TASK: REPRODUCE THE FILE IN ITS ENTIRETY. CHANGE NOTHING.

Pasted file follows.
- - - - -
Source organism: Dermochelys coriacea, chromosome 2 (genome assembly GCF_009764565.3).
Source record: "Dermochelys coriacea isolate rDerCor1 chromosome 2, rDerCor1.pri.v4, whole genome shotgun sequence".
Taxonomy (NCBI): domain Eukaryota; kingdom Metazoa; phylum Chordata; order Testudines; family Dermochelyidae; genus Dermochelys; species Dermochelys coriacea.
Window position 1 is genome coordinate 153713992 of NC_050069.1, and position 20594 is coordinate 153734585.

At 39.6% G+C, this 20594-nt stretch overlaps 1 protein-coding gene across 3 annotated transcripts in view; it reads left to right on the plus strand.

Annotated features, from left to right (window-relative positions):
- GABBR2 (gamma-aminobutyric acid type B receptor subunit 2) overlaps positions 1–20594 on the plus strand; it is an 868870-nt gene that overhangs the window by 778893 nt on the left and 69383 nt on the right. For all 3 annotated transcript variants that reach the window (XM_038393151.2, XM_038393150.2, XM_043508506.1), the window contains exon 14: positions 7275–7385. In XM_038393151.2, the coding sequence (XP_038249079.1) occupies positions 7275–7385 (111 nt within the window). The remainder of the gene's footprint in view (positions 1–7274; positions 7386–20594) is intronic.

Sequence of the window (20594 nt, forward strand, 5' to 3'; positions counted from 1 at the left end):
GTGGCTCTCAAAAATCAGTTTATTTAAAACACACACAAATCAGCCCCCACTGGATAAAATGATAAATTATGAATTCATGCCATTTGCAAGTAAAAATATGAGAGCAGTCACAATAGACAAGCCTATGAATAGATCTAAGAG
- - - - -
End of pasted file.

Source organism: Dermochelys coriacea, chromosome 2 (genome assembly GCF_009764565.3).
Source record: "Dermochelys coriacea isolate rDerCor1 chromosome 2, rDerCor1.pri.v4, whole genome shotgun sequence".
Taxonomy (NCBI): domain Eukaryota; kingdom Metazoa; phylum Chordata; order Testudines; family Dermochelyidae; genus Dermochelys; species Dermochelys coriacea.
Window position 1 is genome coordinate 153713992 of NC_050069.1, and position 20594 is coordinate 153734585.

At 39.6% G+C, this 20594-nt stretch overlaps 1 protein-coding gene across 3 annotated transcripts in view; it reads left to right on the plus strand.

Annotated features, from left to right (window-relative positions):
- GABBR2 (gamma-aminobutyric acid type B receptor subunit 2) overlaps positions 1–20594 on the plus strand; it is an 868870-nt gene that overhangs the window by 778893 nt on the left and 69383 nt on the right. For all 3 annotated transcript variants that reach the window (XM_038393151.2, XM_038393150.2, XM_043508506.1), the window contains exon 14: positions 7275–7385. In XM_038393151.2, the coding sequence (XP_038249079.1) occupies positions 7275–7385 (111 nt within the window). The remainder of the gene's footprint in view (positions 1–7274; positions 7386–20594) is intronic.

Sequence of the window (20594 nt, forward strand, 5' to 3'; positions counted from 1 at the left end):
GTGGCTCTCAAAAATCAGTTTATTTAAAACACACACAAATCAGCCCCCACTGGATAAAATGATAAATTATGAATTCATGCCATTTGCAAGTAAAAATATGAGAGCAGTCACAATAGACAAGCCTATGAATAGATCTAAGAG